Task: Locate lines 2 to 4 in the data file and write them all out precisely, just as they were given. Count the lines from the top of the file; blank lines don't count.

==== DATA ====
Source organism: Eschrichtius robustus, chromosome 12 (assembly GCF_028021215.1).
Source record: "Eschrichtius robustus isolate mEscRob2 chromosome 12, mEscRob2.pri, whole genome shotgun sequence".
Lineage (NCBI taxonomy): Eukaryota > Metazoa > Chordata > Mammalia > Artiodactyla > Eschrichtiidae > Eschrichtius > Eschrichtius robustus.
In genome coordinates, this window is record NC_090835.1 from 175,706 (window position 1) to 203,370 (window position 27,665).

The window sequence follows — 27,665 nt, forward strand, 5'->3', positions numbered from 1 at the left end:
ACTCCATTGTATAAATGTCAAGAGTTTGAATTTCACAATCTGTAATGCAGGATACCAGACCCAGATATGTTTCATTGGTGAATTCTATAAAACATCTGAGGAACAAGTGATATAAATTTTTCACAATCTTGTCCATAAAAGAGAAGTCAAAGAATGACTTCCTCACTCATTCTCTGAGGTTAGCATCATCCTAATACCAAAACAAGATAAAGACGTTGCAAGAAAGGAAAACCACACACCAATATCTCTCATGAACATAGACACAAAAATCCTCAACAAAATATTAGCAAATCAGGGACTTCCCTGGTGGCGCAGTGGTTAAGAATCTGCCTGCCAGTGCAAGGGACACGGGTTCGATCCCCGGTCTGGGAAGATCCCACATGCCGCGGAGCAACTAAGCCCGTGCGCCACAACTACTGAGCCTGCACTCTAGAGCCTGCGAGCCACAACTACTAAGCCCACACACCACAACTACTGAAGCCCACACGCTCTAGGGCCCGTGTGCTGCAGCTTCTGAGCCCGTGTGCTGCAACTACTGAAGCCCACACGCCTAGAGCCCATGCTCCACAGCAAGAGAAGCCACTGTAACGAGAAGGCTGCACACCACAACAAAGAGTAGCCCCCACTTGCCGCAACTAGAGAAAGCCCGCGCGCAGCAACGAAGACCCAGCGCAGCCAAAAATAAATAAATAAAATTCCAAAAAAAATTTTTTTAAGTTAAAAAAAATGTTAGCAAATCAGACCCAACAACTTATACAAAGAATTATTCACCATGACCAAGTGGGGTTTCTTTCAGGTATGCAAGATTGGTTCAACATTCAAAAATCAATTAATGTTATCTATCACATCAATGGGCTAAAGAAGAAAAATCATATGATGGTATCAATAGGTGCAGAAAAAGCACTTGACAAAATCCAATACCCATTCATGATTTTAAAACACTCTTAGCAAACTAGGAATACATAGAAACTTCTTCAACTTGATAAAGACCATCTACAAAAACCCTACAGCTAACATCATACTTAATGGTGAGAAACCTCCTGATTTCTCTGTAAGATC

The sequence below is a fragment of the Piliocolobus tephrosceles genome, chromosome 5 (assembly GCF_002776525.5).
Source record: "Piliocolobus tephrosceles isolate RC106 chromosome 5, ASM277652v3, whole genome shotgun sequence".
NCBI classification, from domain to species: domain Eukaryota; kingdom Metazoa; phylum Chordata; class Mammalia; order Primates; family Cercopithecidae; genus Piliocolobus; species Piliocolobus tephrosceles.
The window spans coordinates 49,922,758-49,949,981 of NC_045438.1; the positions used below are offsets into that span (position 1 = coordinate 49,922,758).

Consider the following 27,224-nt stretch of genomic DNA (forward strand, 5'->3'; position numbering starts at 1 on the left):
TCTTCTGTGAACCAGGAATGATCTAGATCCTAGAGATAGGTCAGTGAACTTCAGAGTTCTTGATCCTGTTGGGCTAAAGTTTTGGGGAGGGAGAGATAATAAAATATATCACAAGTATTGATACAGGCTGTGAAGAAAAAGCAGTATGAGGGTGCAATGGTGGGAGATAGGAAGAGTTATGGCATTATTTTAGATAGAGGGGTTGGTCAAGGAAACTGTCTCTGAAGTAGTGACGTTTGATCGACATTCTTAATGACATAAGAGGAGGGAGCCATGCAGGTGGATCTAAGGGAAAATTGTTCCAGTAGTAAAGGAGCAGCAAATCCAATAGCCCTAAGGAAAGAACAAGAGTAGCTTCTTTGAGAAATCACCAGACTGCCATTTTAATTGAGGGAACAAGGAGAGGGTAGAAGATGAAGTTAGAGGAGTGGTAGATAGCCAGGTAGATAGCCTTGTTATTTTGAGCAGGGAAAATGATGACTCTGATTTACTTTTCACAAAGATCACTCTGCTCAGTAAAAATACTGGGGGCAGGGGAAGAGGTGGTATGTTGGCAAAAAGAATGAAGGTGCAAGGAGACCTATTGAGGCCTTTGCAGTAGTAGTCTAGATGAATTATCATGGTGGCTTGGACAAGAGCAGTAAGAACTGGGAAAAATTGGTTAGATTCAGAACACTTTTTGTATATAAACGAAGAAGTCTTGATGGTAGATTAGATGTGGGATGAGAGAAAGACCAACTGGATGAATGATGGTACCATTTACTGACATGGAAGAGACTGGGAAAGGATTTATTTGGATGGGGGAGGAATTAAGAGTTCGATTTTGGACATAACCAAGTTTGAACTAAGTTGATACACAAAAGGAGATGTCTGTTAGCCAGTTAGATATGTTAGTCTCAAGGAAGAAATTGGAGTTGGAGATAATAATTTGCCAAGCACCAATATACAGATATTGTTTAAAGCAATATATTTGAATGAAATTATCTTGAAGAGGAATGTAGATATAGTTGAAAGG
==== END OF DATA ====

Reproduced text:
Source record: "Eschrichtius robustus isolate mEscRob2 chromosome 12, mEscRob2.pri, whole genome shotgun sequence".
Lineage (NCBI taxonomy): Eukaryota > Metazoa > Chordata > Mammalia > Artiodactyla > Eschrichtiidae > Eschrichtius > Eschrichtius robustus.
In genome coordinates, this window is record NC_090835.1 from 175,706 (window position 1) to 203,370 (window position 27,665).